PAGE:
In Fig. 12 we compare \(M(\tau )\) of data, and FHN\(_Y\) posterior samples of different ABC runs. For illustrative purposes, we conducted a ABC-PMC run that only used \(s_6\) and the standard deviation as summary statistics. The average model statistics for posterior samples obtained from this run are shown as a green line in the figure and demonstrate that the FHN\(_Y\) model has a dynamical regime with asymmetry of the desired magnitude. Next, we performed a ABC-PMC run with all six summaries \(s_{1,2,3,4,5,6}\). We gradually decreased the tolerance of \(s_6\) from \(\epsilon _6=0.8\) to \(\epsilon _6=0.575\), while lowering the other tolerances to the rather moderate values of \(\epsilon _{1,2,3}=0.225\) and \(\epsilon _{4,5}=0.15\). At this point it becomes computationally very expensive to continue with lower tolerances, mirroring the fact that the FHN\(_Y\) model cannot both display time reversal asymmetry and the statistical behavior discussed earlier in this work. The summaries \(s_{1,2,3,4,5}\) force the oscillator model into a regime, where it can only show asymmetry throughout a whole realization by chance, which is very rare. From the figure we can see that on average, the posterior samples of the run that included \(s_6\) show no asymmetry. The same holds for the posterior samples inferred from the ABC-PMC run without \(s_6\). The posterior samples with \(s_6\) are also only marginally more likely to show significant asymmetry compared to the ones without \(s_6\), as can be seen from the confidence bands.

5 Discussion and conclusion

This study presents Bayesian model comparison experiments of stochastic dynamical systems given the NGRIP \(\delta ^{18}\)O record of the last glacial period, and aims to further the knowledge on which dynamical mechanism underlies DO events. The highly stochastic nature of these climate changes, as well as of the underlying data set prompted us to base this model comparison solely on statistical properties of the time series, captured by summary statistics. This approach is different from previous model comparison studies concerned with Greenland ice core data and stochastic dynamical systems (Kwasniok 2013; Krumscheid et al. 2015; Mitsui and Crucifix 2017; Boers et al. 2017). Even though these studies also aim to compare different models in terms of their statistical properties, such as stationary densities and mean waiting times, they first estimate maximum-likelihood parameters from the 1-step prediction error with various techniques and subsequently use the Bayesian Information Criterion for model selection. Afterwards, they qualitatively compare the statistical properties of the best fit models. However, it is unclear how the statistical properties of the models emerge in the fitting procedure. As a consequence, there might arise a mismatch in between the models or parameter regimes preferred by the model comparison procedure and by qualitative analysis of the statistical properties, as reported by Boers et al. (2017). This motivates us to base the entire parameter inference and model comparison on summary statistics. Additionally, our approach is different in that we are able to show full parameter posterior distributions, which allows the assessment of parameter sensitivity and uncertainty. This becomes especially important in models with physically motivated parameters.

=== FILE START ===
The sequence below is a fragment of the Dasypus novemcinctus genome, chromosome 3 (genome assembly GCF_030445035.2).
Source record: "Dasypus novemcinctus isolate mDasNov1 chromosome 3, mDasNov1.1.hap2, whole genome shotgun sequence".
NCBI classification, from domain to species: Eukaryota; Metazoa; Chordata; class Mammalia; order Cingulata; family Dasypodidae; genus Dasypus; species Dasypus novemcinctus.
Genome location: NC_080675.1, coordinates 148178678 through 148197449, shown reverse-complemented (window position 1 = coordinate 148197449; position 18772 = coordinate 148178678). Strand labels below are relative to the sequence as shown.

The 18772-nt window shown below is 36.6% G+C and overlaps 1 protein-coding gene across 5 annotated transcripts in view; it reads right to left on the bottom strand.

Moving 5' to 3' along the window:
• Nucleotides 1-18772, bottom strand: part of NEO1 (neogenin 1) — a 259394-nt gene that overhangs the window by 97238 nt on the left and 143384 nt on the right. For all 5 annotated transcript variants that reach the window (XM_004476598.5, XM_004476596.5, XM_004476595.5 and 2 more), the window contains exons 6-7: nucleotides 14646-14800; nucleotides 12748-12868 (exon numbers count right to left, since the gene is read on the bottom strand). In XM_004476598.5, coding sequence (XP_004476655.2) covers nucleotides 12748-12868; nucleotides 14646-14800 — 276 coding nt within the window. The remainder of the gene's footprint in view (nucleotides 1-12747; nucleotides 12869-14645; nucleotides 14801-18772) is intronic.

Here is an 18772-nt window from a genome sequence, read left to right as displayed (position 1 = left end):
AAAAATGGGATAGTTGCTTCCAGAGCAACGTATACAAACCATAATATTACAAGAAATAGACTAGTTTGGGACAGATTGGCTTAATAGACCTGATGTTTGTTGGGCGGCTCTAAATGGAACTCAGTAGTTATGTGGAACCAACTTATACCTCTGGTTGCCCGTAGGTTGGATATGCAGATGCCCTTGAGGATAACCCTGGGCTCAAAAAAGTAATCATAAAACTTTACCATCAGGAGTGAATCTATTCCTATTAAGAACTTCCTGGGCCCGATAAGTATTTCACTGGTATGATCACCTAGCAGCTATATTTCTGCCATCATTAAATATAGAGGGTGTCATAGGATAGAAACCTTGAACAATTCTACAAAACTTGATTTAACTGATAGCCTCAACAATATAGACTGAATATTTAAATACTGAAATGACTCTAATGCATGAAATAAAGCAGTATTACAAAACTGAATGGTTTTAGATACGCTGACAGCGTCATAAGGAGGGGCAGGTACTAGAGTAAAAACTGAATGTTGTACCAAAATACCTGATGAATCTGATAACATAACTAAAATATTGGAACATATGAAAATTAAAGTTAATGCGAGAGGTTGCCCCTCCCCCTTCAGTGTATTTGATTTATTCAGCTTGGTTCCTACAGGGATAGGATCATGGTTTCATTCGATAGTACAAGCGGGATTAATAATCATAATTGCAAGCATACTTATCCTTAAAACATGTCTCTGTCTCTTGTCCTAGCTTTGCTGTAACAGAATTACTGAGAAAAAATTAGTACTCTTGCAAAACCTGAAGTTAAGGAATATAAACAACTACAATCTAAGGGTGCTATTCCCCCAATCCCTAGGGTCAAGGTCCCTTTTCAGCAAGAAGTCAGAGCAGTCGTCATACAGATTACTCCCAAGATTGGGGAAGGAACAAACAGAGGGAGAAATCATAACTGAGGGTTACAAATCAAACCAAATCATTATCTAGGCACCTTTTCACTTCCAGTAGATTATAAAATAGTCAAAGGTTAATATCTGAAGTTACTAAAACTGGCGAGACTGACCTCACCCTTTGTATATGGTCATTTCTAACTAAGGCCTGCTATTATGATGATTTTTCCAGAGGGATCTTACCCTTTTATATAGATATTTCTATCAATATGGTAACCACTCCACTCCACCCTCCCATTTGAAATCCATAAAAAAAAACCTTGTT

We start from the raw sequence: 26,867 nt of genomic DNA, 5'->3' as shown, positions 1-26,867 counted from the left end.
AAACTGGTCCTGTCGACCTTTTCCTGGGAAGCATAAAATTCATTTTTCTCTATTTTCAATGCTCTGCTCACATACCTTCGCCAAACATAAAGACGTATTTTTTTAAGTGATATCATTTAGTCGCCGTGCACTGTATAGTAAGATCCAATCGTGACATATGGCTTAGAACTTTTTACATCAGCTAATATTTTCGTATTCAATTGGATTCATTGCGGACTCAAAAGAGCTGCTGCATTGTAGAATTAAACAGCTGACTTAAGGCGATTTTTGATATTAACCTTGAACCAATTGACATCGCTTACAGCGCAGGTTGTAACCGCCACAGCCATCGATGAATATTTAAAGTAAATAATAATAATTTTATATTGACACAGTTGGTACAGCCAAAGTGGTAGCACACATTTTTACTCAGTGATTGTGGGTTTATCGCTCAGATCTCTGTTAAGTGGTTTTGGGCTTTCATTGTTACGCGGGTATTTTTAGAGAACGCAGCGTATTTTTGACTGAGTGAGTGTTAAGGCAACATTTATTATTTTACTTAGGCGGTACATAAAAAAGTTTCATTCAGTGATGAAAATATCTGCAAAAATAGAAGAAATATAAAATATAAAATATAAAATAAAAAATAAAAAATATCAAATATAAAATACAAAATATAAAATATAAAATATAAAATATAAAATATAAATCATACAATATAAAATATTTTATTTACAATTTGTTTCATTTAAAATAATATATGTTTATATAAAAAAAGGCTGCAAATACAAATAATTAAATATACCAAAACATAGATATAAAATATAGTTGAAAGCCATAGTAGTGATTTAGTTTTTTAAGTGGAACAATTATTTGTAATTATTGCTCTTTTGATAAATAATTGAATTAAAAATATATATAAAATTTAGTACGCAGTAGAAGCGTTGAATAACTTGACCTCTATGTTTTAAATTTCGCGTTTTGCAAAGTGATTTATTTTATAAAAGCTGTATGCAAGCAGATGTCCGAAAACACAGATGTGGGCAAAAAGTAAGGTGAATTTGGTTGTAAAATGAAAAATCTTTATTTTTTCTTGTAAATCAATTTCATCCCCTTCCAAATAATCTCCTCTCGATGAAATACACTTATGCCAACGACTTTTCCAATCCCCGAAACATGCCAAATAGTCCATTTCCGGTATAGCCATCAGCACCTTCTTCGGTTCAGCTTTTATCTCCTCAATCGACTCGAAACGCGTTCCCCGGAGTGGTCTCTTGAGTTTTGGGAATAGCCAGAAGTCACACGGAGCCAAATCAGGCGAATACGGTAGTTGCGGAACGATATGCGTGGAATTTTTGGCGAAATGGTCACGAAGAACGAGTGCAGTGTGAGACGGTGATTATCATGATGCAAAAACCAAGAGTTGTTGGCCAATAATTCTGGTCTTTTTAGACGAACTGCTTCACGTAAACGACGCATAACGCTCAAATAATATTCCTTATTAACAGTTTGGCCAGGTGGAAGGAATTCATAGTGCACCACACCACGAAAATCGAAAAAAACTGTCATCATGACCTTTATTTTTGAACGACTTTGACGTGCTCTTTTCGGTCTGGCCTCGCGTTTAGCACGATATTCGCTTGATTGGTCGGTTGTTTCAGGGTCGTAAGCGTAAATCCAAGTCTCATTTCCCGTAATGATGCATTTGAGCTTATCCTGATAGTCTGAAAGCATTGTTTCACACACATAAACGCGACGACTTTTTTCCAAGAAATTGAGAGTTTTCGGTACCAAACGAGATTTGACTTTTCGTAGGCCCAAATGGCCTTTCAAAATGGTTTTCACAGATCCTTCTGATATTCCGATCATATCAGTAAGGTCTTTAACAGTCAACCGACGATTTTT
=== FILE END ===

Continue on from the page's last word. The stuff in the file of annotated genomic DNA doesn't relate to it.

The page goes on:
As prerequisite result, using synthetic data, we demonstrated in Sect. 4.1 how parameter inference and model comparison can be successfully done with a set of summary statistics and the ensemble of models considered. For this purpose, we adopted a version of ABC to our needs, and showed that given a model realization from within the model ensemble, the true model and its parameters can be inferred in a robust way. Furthermore, we estimated the penalty on the Bayes factor arising if one model of our ensemble has a superfluous parameter. In the case of two models being both correct, we yield \(\mathcal {B}\approx 2\) in favor of the model without the superfluous parameter, which we consider to be only a small penalty.

We subsequently applied the model comparison framework to the NGRIP data set, mainly aiming to establish evidence in favor or against the DW model over one or both of the oscillator models. We found that the results depend on whether one includes noise only in the observed x variable of the oscillators, or in both. There is evidence that the DW model is better supported by the data than the oscillator models without noise in the y variable. Our estimate of the Bayes factor in favor of the DW model over the VDP and FHN models is 3.87 and 2.41, respectively. By looking at the posterior parameter distributions, we can see that the oscillator models in fact operate in regimes where they approximate dynamics similar to the DW model. Specifically, the VDP oscillator dynamics can be characterized by deterministic oscillations with very long residences in either of the two branches of the slow manifold, which are however abandoned prematurely by a stochastic jump to the other branch. The FHN model, on the other hand, operates in a bi-stable regime, where transitions are noise-induced. As a consequence, we believe that in the case of \(\sigma _Y=0\) there is a large contribution to the Bayes factors by a penalty on the additional parameters of the oscillator models. Even though the Bayes factors are not very high, we can thus conclude that the double well potential paradigm is clearly favored over oscillator models with additive noise only in the x variable.